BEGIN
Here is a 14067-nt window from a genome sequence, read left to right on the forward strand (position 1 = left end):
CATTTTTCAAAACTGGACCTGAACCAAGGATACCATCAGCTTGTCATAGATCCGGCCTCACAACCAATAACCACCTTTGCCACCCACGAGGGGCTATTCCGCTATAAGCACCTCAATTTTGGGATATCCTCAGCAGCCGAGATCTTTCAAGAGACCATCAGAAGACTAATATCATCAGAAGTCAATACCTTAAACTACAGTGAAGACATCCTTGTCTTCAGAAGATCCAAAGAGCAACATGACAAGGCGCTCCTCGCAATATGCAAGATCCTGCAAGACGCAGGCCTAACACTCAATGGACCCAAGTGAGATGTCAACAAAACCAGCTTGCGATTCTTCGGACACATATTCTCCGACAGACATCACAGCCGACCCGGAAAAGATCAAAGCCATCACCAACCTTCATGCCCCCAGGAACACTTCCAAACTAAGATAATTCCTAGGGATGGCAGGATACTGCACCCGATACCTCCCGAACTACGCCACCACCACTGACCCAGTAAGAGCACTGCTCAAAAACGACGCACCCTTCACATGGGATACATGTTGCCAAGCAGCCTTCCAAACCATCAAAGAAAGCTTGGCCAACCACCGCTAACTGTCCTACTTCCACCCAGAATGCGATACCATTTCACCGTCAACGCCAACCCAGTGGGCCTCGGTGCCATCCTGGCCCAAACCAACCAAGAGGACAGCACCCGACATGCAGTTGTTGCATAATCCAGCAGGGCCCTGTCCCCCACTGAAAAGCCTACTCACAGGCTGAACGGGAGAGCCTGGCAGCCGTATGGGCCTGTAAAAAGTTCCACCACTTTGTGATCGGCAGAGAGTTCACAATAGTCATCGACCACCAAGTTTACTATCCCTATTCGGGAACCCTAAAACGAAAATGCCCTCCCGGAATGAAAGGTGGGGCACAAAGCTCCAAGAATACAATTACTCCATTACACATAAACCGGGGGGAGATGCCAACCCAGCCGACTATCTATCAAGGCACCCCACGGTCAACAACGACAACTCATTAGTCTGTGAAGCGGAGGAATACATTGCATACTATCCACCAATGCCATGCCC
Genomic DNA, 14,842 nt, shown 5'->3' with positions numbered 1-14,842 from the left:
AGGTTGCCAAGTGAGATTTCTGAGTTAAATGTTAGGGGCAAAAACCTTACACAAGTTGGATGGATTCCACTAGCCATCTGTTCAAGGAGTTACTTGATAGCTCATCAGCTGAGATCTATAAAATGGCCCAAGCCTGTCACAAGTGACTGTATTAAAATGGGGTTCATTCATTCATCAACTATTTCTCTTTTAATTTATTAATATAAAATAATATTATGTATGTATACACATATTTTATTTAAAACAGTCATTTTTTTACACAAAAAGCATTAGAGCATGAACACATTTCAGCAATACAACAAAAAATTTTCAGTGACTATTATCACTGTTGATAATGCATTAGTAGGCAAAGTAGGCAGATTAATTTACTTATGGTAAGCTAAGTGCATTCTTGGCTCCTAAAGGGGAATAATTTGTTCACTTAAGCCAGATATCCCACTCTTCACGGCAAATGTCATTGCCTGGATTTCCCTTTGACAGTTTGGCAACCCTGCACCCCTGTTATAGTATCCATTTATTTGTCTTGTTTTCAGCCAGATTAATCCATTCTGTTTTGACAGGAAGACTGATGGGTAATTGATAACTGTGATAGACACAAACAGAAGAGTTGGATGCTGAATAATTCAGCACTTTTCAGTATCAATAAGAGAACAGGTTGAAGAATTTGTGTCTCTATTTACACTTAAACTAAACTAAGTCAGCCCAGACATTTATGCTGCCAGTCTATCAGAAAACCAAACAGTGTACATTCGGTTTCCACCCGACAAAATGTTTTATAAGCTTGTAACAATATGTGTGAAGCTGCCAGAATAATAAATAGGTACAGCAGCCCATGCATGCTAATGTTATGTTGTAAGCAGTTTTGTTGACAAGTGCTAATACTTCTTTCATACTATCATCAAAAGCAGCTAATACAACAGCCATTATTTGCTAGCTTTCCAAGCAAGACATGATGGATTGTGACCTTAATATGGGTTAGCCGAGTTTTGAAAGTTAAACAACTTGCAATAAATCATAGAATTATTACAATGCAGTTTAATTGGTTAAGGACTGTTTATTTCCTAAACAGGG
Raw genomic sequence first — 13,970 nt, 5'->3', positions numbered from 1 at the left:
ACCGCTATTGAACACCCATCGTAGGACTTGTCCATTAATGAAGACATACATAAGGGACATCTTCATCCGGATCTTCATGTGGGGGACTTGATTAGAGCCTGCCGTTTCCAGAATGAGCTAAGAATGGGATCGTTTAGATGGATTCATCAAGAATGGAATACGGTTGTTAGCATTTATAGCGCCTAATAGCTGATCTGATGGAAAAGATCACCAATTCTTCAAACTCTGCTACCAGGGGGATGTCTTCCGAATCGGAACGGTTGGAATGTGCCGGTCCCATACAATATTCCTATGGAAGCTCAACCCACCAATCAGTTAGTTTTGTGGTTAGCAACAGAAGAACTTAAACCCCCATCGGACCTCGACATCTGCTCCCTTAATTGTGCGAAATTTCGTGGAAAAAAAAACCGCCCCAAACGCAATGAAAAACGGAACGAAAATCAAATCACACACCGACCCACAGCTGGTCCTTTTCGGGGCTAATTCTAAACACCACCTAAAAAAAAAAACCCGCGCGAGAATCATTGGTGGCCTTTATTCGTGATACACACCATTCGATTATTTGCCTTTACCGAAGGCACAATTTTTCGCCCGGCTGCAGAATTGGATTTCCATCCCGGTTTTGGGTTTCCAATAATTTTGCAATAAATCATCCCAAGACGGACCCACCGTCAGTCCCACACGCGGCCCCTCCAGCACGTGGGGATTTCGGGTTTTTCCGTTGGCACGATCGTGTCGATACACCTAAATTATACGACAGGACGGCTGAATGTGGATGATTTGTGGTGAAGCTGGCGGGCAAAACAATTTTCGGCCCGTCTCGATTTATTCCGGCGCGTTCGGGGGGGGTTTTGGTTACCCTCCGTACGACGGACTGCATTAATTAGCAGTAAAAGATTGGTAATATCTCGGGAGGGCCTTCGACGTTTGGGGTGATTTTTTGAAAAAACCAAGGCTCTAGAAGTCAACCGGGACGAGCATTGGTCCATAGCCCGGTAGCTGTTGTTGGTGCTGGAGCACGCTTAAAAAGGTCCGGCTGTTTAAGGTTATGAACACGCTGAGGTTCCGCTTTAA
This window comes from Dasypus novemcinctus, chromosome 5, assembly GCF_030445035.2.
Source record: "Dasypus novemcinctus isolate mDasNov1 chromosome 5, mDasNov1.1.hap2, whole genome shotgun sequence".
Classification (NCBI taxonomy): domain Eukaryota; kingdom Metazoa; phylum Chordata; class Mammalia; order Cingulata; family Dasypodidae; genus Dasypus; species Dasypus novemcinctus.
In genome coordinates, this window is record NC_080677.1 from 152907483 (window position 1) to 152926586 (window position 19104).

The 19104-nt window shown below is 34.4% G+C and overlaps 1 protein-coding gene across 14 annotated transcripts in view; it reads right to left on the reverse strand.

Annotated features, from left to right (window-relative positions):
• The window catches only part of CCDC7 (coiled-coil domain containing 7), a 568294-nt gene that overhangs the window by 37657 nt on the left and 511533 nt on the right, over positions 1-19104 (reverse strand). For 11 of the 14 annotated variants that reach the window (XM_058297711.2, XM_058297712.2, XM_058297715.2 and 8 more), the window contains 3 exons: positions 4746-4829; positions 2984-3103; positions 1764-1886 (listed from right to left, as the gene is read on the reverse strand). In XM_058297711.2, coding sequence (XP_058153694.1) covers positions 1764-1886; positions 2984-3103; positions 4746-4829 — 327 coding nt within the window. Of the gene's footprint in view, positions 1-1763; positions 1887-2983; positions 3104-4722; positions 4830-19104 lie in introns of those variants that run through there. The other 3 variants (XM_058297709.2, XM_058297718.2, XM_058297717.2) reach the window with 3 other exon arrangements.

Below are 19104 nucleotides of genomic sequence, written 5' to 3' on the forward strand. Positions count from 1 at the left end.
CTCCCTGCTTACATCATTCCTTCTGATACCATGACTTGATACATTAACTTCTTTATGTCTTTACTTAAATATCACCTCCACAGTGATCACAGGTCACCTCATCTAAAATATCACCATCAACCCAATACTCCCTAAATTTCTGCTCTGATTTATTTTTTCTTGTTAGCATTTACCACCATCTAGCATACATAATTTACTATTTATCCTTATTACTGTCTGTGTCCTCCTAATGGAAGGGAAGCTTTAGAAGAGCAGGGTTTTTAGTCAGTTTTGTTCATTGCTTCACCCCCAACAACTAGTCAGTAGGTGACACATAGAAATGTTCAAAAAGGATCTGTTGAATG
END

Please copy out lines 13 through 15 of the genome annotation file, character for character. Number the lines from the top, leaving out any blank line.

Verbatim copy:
• The window catches only part of CCDC7 (coiled-coil domain containing 7), a 568294-nt gene that overhangs the window by 37657 nt on the left and 511533 nt on the right, over positions 1-19104 (reverse strand). For 11 of the 14 annotated variants that reach the window (XM_058297711.2, XM_058297712.2, XM_058297715.2 and 8 more), the window contains 3 exons: positions 4746-4829; positions 2984-3103; positions 1764-1886 (listed from right to left, as the gene is read on the reverse strand). In XM_058297711.2, coding sequence (XP_058153694.1) covers positions 1764-1886; positions 2984-3103; positions 4746-4829 — 327 coding nt within the window. Of the gene's footprint in view, positions 1-1763; positions 1887-2983; positions 3104-4722; positions 4830-19104 lie in introns of those variants that run through there. The other 3 variants (XM_058297709.2, XM_058297718.2, XM_058297717.2) reach the window with 3 other exon arrangements.

Below are 19104 nucleotides of genomic sequence, written 5' to 3' on the forward strand. Positions count from 1 at the left end.
CTCCCTGCTTACATCATTCCTTCTGATACCATGACTTGATACATTAACTTCTTTATGTCTTTACTTAAATATCACCTCCACAGTGATCACAGGTCACCTCATCTAAAATATCACCATCAACCCAATACTCCCTAAATTTCTGCTCTGATTTATTTTTTCTTGTTAGCATTTACCACCATCTAGCATACATAATTTACTATTTATCCTTATTACTGTCTGTGTCCTCCTAATGGAAGGGAAGCTTTAGAAGAGCAGGGTTTTTAGTCAGTTTTGTTCATTGCTTCACCCCCAACAACTAGTCAGTAGGTGACACATAGAAATGTTCAAAAAGGATCTGTTGAATG